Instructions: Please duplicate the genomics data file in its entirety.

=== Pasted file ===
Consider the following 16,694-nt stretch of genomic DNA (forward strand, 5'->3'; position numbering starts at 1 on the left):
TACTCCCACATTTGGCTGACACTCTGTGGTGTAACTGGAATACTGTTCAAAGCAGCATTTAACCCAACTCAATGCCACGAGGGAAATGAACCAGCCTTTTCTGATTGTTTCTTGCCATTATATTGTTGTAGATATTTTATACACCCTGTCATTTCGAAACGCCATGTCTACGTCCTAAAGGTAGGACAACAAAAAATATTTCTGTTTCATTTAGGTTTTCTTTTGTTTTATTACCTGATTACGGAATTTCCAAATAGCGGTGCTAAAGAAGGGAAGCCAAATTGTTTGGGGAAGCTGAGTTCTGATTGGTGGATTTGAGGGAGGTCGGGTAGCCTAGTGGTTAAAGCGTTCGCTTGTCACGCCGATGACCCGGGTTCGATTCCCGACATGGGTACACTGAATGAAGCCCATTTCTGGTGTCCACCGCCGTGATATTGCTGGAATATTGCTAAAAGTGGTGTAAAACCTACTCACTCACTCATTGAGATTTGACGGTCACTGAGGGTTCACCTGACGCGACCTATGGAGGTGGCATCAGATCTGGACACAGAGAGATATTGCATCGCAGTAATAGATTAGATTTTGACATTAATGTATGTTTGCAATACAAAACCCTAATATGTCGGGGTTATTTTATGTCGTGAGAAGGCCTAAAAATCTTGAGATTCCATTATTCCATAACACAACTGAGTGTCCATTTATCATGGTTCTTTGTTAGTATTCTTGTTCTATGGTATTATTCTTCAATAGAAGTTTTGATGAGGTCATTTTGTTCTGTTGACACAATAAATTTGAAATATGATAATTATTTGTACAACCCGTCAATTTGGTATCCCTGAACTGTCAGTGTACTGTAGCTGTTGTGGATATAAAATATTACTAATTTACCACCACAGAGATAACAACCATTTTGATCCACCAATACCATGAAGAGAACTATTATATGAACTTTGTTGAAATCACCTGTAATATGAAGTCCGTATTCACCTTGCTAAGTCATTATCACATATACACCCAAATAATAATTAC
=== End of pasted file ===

Consider the following 16,694-nt stretch of genomic DNA (forward strand, 5'->3'; position numbering starts at 1 on the left):
TACTCCCACATTTGGCTGACACTCTGTGGTGTAACTGGAATACTGTTCAAAGCAGCATTTAACCCAACTCAATGCCACGAGGGAAATGAACCAGCCTTTTCTGATTGTTTCTTGCCATTATATTGTTGTAGATATTTTATACACCCTGTCATTTCGAAACGCCATGTCTACGTCCTAAAGGTAGGACAACAAAAAATATTTCTGTTTCATTTAGGTTTTCTTTTGTTTTATTACCTGATTACGGAATTTCCAAATAGCGGTGCTAAAGAAGGGAAGCCAAATTGTTTGGGGAAGCTGAGTTCTGATTGGTGGATTTGAGGGAGGTCGGGTAGCCTAGTGGTTAAAGCGTTCGCTTGTCACGCCGATGACCCGGGTTCGATTCCCGACATGGGTACACTGAATGAAGCCCATTTCTGGTGTCCACCGCCGTGATATTGCTGGAATATTGCTAAAAGTGGTGTAAAACCTACTCACTCACTCATTGAGATTTGACGGTCACTGAGGGTTCACCTGACGCGACCTATGGAGGTGGCATCAGATCTGGACACAGAGAGATATTGCATCGCAGTAATAGATTAGATTTTGACATTAATGTATGTTTGCAATACAAAACCCTAATATGTCGGGGTTATTTTATGTCGTGAGAAGGCCTAAAAATCTTGAGATTCCATTATTCCATAACACAACTGAGTGTCCATTTATCATGGTTCTTTGTTAGTATTCTTGTTCTATGGTATTATTCTTCAATAGAAGTTTTGATGAGGTCATTTTGTTCTGTTGACACAATAAATTTGAAATATGATAATTATTTGTACAACCCGTCAATTTGGTATCCCTGAACTGTCAGTGTACTGTAGCTGTTGTGGATATAAAATATTACTAATTTACCACCACAGAGATAACAACCATTTTGATCCACCAATACCATGAAGAGAACTATTATATGAACTTTGTTGAAATCACCTGTAATATGAAGTCCGTATTCACCTTGCTAAGTCATTATCACATATACACCCAAATAATAATTAC